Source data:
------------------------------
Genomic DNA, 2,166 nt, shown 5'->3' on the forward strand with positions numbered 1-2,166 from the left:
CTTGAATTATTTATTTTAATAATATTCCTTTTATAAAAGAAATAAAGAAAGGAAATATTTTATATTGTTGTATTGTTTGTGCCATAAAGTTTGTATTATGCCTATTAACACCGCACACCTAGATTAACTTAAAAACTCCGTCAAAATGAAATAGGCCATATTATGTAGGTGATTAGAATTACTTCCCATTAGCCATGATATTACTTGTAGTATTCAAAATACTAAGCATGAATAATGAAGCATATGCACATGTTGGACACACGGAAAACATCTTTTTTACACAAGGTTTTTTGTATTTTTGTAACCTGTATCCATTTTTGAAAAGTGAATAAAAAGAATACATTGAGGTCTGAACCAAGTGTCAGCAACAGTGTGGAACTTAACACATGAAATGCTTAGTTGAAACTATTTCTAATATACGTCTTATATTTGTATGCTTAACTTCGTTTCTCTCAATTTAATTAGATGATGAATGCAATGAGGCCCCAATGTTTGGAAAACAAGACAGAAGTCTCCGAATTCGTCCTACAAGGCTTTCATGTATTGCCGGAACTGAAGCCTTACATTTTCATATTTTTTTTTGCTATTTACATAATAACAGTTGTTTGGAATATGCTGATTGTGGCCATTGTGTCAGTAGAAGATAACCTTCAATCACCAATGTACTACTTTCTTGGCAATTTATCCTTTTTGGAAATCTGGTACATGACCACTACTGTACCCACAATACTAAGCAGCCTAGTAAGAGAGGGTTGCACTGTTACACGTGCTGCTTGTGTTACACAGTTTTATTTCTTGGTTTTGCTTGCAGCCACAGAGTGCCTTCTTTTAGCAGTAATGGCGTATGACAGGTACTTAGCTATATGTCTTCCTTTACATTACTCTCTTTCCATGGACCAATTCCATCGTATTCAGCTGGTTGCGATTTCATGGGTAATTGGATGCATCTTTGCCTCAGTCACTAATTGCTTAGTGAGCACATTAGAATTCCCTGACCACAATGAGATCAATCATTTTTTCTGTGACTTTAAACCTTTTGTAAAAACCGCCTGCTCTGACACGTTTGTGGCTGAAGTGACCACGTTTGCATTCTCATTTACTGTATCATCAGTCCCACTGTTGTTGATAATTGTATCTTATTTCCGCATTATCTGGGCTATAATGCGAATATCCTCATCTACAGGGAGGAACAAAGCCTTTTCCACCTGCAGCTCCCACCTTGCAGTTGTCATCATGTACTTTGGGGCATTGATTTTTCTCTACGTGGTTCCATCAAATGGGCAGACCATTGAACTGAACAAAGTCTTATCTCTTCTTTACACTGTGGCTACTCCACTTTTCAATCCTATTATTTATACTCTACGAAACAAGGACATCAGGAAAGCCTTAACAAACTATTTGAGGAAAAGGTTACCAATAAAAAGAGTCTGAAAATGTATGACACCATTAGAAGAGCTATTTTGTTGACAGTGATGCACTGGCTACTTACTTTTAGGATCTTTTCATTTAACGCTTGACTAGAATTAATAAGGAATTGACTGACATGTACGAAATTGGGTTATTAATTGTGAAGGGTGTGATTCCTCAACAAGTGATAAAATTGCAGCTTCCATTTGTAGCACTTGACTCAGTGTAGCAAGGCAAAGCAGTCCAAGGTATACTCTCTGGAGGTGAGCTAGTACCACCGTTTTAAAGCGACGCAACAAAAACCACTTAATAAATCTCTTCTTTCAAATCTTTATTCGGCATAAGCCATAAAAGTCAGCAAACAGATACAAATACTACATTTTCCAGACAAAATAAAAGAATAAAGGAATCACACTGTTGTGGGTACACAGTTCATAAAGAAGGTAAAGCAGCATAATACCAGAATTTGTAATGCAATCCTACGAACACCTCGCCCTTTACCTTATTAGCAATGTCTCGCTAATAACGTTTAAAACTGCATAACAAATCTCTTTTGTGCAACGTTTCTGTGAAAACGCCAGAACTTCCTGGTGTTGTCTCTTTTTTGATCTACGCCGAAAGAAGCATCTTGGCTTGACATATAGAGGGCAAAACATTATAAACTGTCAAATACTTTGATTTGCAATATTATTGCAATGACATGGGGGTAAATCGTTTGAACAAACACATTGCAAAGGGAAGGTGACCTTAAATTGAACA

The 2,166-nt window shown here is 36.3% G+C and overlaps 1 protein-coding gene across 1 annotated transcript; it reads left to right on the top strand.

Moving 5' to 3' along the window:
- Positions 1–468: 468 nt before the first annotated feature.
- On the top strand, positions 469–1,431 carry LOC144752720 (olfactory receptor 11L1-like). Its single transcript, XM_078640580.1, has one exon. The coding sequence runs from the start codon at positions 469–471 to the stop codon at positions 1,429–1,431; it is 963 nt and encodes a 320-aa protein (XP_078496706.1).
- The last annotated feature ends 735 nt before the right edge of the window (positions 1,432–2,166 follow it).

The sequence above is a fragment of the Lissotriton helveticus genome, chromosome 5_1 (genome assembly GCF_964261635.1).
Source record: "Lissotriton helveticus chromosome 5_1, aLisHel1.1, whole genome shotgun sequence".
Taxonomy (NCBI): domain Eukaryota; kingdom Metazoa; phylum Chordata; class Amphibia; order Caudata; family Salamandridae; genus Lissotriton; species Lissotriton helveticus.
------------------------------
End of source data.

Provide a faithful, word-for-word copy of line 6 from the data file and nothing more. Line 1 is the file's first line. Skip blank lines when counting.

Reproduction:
- On the top strand, positions 469–1,431 carry LOC144752720 (olfactory receptor 11L1-like). Its single transcript, XM_078640580.1, has one exon. The coding sequence runs from the start codon at positions 469–471 to the stop codon at positions 1,429–1,431; it is 963 nt and encodes a 320-aa protein (XP_078496706.1).